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RESNA experiments with conference

RESNA experiments with conference

WASHINGTON – RESNA is making the most of having to hold its annual conference virtually again this year, using the format to add more days and try new sessions.  

The conference takes place July 7-9 – a full three days. 

“Last year, we shortened the conference to two days and this year we’ve added back that third day,” said Andrea Van Hook, executive director. “We had so many quality submissions (for presentations) this year and the response was so positive last year that we felt we could schedule another day.” 

RESNA’s board of directors decided in January to hold the conference virtually for the second year in a row. 

In addition to the more traditional two keynote sessions and 24, 60-minute sessions, this year’s conference includes two new types of sessions: three, 90-minute master classes for advanced practitioners like ATPs; and 12, 30-minute buzz sessions. The focus of the buzz sessions will be “hot topics” like using virtual reality for accessibility, says Van Hook. 

“We’ve wanted to try a mix of sessions for a while now and being virtual gave us an excuse to try it,” she said. “It gives you the opportunity to pack in more information and content. That’s what we wanted to experiment with.”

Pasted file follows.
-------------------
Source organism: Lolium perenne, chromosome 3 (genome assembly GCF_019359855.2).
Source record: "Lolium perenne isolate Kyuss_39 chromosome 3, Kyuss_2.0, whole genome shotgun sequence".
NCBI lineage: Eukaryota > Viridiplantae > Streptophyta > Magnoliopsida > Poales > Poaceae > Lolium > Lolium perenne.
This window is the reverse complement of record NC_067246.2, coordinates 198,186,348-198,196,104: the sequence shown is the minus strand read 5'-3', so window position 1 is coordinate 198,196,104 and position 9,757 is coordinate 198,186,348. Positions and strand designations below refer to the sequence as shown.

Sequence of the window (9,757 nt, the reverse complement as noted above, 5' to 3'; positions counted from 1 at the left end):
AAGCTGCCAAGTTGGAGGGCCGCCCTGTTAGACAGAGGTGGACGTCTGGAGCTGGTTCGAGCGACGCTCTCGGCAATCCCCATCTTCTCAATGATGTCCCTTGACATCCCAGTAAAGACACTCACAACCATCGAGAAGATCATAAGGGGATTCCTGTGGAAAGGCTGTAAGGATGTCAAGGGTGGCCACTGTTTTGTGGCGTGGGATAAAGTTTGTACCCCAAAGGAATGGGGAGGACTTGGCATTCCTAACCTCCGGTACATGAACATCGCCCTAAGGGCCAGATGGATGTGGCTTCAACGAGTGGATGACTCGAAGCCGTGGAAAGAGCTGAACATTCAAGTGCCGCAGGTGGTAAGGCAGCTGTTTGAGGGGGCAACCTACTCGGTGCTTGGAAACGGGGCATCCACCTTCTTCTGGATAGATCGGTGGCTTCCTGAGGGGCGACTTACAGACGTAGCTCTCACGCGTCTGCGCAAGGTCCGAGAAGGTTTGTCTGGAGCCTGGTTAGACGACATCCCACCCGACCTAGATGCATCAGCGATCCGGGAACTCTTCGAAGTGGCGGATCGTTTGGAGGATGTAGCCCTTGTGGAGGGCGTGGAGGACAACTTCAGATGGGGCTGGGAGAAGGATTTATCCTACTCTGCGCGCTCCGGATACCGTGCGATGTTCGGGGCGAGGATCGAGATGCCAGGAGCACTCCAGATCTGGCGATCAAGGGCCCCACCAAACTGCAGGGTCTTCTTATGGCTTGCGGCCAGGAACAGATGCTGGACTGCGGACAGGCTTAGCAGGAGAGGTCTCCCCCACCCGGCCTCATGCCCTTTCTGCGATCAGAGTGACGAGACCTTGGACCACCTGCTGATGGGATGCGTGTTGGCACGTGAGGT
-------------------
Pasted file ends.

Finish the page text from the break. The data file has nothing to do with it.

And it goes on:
In addition to the Virtual Exhibit Hall, this year’s conference brings back the Developer’s Showcase by leveraging a new virtual platform that will allow attendees to enter and exit “rooms,” Van Hook says. 

“At our in-person events, they would move from table to table and now we’re able to recreate that virtually,” she said. “Developers will also be able to have their information on the platform for the length of the conference, instead of just the two hours of the showcase.” 

The theme of this year’s conference, “Welcome Home,” may seem like an odd choice for a virtual conference, but it’s a nod to RESNA’s inclusivity, Van Hook says. 

“We originally picked the theme because we thought we’d be in-person,” she said. “But we kept it because we’re the professional home for everyone in assistive technology. We invited all of our stakeholder partners to submit sessions, including NCART and The Clinician Task Force.” 

The theme is also a nod to one of the conference’s keynote speakers, Dr. Molly Follette Story, a senior advisor in Sanofi’s Medical Device Development Unit, who got her start at RESNA working on human factors and design. 

“Molly is bringing it back around to the RESNA home,” said Doug Gayton, RESNA’s 2021 conference chair. “Who would have guessed she’d be doing this from her home to ours.” 


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